PRINCE OF PERSIA: THE SANDS OF TIME
(Ubisoft—GameCube, PC, PS2, Xbox) 9

The first Prince of Persia was 2-D; you play The Sands of Time in four dimensions. Plummet into a chasm? Rewind up to 10 seconds and take another leap. This evolution of Enter the Matrix’s bullet-time gimmick rounds out the game’s spectacularly acrobatic play, which finds you running along walls and climbing, dodging, jumping, flipping, and shimmying around enemies and through obstacles. The impeccably intuitive controls make this feel as magical as it looks. With empires like this, who needs revolutions?


R-Type Final
(Fresh Games/Eidos—PS2) 8

A 21st-century 2D shooter: Your insect-like fighter simply scrolls right, encountering enemies that must be showered with bombs and bullets. Yet 101 customizable crafts provide exponentially escalating ways to counter trickster bosses, some of which grow and change organically as you fight them. There are only six levels—some in space, others that involve going underwater—but many difficult-to-find paths through each. And no quarters required.


SECRET WEAPONS OVER NORMANDY
(LucasArts—GameCube, PC, PS2, Xbox) 6 One part History Channel, two parts

Secret Weapons of the Luftwaffe, this flyover necessarily sucks much of the life-and-death from war history’s grand sweep and anonymous tragedy. Whaddya gonna do? It’s the postmortem—pardon me—postmodern condition. Secret Weapons’ assortment of bombing runs, dogfights, and detail missions fly by thanks to an emphasis on arcade-style ease-of-play, but one simply leads into the next. And characters are rendered in black and white: Stoic American Chase (heh-heh), forbidding Germans, pussy Englishmen.


THE SIMS: BUSTIN’ OUT
(EA Games—GameCube, PS2, Xbox) 9

While some games inspire religious devotion, only Sim spin-offs require it. In this saucy console debut update, you can take a disco nap, shower, shit, scooter to Club Rubb, grab ass, go home—mundane or fun, everything recedes into a heartbeat of flushing, snoring, and Simlish. And whether you join the military or “counterculture,” there’s a path to follow; adherents to the latter, for instance, need only keep fit and charismatic. That’s a world worth having faith in.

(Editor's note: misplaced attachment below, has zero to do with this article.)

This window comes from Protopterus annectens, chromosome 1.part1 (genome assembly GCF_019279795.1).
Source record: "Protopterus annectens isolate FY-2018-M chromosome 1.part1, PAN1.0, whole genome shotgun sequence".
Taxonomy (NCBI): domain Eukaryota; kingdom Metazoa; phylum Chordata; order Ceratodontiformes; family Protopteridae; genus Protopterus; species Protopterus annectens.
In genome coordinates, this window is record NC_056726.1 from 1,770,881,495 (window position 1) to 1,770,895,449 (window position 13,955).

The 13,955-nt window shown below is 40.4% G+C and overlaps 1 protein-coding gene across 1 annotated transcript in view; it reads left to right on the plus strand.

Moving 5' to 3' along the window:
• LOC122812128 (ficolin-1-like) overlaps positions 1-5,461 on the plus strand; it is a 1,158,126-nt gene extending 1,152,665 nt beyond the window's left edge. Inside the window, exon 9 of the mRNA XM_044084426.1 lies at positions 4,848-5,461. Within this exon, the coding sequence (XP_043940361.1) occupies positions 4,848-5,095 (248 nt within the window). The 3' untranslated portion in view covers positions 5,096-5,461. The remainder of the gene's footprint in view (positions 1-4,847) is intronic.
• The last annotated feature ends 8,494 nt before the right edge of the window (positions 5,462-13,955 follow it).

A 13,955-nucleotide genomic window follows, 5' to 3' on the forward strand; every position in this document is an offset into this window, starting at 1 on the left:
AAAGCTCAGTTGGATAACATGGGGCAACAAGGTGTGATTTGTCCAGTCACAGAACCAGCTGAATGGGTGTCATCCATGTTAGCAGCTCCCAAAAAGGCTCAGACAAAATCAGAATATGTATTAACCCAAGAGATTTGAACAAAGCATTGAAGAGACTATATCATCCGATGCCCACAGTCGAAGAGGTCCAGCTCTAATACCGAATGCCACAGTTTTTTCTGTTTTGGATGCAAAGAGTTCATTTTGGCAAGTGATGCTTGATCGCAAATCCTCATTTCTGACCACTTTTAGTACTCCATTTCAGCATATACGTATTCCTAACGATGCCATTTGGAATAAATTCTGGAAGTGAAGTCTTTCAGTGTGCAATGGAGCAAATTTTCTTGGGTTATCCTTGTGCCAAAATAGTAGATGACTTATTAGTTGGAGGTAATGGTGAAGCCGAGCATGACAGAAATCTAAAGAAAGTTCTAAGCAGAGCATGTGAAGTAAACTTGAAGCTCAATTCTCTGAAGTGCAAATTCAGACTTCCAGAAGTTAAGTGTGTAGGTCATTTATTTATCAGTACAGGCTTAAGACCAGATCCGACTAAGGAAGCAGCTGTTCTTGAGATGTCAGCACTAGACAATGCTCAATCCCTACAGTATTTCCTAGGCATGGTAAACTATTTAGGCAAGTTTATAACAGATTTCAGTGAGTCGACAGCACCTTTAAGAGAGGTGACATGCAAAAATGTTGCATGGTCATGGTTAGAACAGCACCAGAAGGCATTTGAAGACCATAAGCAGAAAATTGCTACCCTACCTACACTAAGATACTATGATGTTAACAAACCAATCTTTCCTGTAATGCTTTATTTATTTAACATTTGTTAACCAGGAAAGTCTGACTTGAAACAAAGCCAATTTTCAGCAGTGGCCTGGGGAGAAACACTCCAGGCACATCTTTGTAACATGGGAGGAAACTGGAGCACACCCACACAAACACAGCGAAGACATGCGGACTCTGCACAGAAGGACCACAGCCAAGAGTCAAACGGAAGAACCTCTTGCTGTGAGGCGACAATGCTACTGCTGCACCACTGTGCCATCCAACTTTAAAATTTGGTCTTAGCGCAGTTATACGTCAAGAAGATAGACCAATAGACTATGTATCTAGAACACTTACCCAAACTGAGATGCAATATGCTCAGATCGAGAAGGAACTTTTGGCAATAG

SSX 3
(EA Sports Big—GameCube, PS2, Xbox) 9

If the only snow you indulge in comes from Colombia, this franchise redesign justifies staying up all night. The winter’s best carve-and-grind title transmits texture, depth, and vertiginous launches with a combination of crisp, vista-encompassing graphics, fine response, and turbulent controller feedback. Dropped onto the slope, you follow signs to competitions or head off-trail and navigate fallen trees (doubling, of course, as rails), huge drops, and, on the third peak, avalanches and yawning chasms. I guarantee you won’t be “board”!


ULTIMATE MUSCLE: LEGENDS VS. NEW GENERATION
(Bandai—GameCube) 8

This is the most homoerotic game ever. Even the male-stripper stereotypes of the WWE can’t compare to Ultimate Muscle’s anime-rendered Village People lineup. The fighter’s fanciful settings, bitchy trash-talking, customizable everything, and series of attacks that culminate in nutty cut scenes bring life to a sometimes plodding genre. Plus, vibrant cel-shaded graphics perfectly complement the Fruity Pebbles sugar-buzz action. Fave character? Kevin Mask, who draws on his “latent power.”


VIEWTIFUL JOE
(Capcom—GameCube) 9

Helmed almost as a hobby by money-makin’ Resident Evil 2 director Hideki Kamiya, this remarkably well-thunk-out 2-D side scroller celebrates purely physical gaming-qua-gaming. Speeding or slowing time, Joe deflects the fists and bullets of comic characters and bosses, scarfs burgers, and completes small but tricky tasks while turning corners and leaping for coins. Smooth, engrossing, tough, and pretty, Viewtiful Joe exceeds every GameCube title except The Legend of Zelda: The Wind Waker.

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